Finally, from a more critical perspective, user-generated content might not only prompt positive experiences. Recent research reveals that taking pictures for memory purposes or for sharing them with others undermines the enjoyment of the experience (Barasch, Zauberman, and Diehl 2018). Accordingly, it would be fruitful to explore the negative aspects of selfie campaigns for consumers as well. Going beyond traditional research methods in advertising, such a research could rely on a more visual research method, for example photovoice (i.e. participants discuss a particular topic on the basis of photographs taken) to investigate how consumers’ process creative and new advertising campaigns and messages (Rodgers and Belobrovkina 2022).

Acknowledgments

The authors thank the Associate Editor and the reviewers for very helpful comments on an earlier version of the manuscript. They also thank Julia Isopp for her help in developing the stimulus material of Study 3.

Disclosure statement

No potential conflict of interest was reported by the authors.

Funding

The first author acknowledges financial support for this research by a Small Research Grant from the University of Vienna.

Notes for contributors

Elisabeth Wolfsteiner, PhD is research associate at the Department of Innovation, University of Applied Sciences Wiener Neustadt, Austria. Her main area of research is embedded marketing communication. Her research is published in academic journals, including the Journal of Business Research, Psychology & Marketing, Review of Managerial Science, and Journal of Sport Management.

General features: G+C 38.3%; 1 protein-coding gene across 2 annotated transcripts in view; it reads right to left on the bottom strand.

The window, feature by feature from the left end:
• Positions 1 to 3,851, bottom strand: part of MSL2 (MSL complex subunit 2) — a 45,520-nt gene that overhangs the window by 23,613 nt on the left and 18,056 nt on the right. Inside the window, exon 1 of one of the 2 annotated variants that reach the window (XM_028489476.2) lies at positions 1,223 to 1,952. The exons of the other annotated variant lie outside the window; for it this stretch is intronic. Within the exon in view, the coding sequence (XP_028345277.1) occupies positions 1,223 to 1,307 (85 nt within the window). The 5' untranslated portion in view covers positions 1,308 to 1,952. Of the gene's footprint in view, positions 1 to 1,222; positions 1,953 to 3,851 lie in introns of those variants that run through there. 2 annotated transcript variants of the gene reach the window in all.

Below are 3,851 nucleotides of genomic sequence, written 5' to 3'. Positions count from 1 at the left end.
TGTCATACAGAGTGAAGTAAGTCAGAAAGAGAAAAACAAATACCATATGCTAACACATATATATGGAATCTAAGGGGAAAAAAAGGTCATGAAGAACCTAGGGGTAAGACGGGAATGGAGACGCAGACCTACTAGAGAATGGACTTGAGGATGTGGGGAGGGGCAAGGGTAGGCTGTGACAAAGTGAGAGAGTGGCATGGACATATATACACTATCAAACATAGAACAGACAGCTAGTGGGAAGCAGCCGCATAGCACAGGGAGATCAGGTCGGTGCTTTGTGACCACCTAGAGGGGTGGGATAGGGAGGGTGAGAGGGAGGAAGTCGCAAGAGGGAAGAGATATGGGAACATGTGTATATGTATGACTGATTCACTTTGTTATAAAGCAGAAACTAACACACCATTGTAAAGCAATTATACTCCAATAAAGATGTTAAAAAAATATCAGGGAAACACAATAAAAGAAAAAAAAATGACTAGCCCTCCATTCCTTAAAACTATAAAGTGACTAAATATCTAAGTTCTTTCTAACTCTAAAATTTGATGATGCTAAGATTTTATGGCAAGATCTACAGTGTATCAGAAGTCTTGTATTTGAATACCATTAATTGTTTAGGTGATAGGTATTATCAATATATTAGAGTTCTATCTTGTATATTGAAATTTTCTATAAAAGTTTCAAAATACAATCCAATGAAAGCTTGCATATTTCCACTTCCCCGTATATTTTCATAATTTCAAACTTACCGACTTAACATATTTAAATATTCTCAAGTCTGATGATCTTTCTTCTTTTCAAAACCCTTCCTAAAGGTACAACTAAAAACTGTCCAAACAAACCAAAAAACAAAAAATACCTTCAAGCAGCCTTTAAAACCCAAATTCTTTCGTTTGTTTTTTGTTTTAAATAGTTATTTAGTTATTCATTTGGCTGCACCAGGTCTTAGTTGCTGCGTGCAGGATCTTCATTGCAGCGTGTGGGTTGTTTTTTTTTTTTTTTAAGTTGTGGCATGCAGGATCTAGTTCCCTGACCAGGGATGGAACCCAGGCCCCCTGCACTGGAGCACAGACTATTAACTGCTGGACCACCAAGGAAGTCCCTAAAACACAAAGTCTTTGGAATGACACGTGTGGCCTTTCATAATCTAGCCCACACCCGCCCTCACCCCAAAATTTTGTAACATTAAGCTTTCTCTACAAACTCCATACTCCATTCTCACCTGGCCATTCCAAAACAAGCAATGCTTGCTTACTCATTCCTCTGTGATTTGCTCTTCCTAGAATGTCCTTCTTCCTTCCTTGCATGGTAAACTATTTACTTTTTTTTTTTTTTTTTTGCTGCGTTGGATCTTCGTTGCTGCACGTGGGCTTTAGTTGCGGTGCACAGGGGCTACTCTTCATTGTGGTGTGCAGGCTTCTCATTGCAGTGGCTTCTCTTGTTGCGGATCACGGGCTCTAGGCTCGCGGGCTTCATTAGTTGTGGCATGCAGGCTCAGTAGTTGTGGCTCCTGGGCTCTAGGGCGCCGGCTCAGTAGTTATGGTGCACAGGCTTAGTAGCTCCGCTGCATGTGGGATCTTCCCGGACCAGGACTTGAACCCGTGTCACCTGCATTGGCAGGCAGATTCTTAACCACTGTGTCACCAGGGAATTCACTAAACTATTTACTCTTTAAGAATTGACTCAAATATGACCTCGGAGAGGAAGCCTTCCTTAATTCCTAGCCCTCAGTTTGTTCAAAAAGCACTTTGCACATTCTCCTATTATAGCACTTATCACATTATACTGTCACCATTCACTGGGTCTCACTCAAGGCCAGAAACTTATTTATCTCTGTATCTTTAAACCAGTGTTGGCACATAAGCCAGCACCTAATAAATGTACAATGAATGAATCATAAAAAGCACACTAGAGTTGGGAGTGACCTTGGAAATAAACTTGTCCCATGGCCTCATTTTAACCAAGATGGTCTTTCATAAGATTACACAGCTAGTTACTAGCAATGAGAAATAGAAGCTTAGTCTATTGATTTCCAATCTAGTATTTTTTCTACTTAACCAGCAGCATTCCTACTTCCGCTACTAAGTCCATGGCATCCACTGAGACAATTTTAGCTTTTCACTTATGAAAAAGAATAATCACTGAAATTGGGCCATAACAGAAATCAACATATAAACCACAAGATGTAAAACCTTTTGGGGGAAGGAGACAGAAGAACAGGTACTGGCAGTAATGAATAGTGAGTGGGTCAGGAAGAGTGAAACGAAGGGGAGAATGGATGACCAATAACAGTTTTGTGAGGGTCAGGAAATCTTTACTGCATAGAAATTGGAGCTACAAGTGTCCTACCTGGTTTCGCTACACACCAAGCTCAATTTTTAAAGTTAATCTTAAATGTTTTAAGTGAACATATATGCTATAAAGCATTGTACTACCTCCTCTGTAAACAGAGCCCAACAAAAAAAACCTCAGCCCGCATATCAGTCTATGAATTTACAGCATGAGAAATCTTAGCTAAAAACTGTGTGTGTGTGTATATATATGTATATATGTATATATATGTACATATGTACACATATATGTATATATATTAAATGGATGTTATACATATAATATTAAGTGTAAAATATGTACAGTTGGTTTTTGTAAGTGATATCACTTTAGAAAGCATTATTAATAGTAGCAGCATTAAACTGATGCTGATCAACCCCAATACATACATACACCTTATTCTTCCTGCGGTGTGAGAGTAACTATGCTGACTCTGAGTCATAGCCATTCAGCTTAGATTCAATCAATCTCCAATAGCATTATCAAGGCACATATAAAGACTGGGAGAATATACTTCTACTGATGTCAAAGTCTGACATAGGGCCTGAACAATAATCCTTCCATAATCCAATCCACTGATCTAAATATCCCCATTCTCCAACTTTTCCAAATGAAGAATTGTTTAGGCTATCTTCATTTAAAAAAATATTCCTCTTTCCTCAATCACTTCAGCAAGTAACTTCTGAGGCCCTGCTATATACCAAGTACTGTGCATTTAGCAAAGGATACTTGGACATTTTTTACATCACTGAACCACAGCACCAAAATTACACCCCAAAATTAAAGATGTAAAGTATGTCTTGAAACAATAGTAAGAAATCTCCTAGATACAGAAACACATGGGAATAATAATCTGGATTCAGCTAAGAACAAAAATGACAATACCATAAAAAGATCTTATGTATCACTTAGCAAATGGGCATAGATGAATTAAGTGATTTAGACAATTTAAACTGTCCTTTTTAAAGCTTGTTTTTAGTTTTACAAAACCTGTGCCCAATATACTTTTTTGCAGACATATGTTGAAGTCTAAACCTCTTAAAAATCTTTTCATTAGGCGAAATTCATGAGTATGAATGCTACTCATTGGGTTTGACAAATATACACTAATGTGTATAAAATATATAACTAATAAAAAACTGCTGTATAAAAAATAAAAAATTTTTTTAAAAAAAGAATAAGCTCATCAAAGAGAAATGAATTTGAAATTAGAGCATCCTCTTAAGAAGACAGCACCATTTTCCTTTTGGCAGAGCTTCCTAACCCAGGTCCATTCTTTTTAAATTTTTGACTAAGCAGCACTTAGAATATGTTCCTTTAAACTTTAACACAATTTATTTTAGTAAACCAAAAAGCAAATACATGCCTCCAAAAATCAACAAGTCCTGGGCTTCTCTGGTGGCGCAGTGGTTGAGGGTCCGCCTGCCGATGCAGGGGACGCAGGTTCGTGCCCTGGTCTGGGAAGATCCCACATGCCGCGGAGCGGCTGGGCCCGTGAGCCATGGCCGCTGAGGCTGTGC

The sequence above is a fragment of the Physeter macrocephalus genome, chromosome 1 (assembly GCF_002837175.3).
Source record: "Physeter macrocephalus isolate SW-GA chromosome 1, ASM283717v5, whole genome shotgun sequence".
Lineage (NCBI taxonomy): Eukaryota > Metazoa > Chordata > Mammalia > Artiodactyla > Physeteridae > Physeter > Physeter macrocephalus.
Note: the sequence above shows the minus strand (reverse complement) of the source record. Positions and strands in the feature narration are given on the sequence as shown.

Marion Garaus, PhD is associate professor at the Department of International Management, Modul University Vienna, Austria. Her main area of research is consumer behaviour with special focus on digitalization. Her research is published in academic journals, including the Journal of Business Research, Technological Forecasting and Social Change, Psychology & Marketing, Journal of Retailing and Consumer Services, and Journal of Travel Research.

Udo Wagner, PhD is full professor at the Department of International Management, Modul University Vienna, Austria. His main areas of research are marketing research, consumer behaviour, marketing models, marketing management, and pricing. His research is published in academic journals, including Marketing Science, European Journal of Operational Research, International Journal of Research and Marketing, and Journal of Marketing Research.

Alexander Girschick, MSc Alexander Girschick studied Business Administration with a specialization in marketing, e-business and strategic management at the University of Vienna. His areas of expertise are social media marketing and SEO.

Data availability statement

The data sets are accessible online: https://data.mendeley.com/datasets/rydxtbm7dr/1

Notes

1 The stimulus material used in Study 1, 2 and 3 is available upon request from the corresponding author.

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Appendix A. Coding schema and results for Study 1

Appendix B. Means, standard deviations, reliability indicators and correlations for all variables of interest (Study 2 and 3)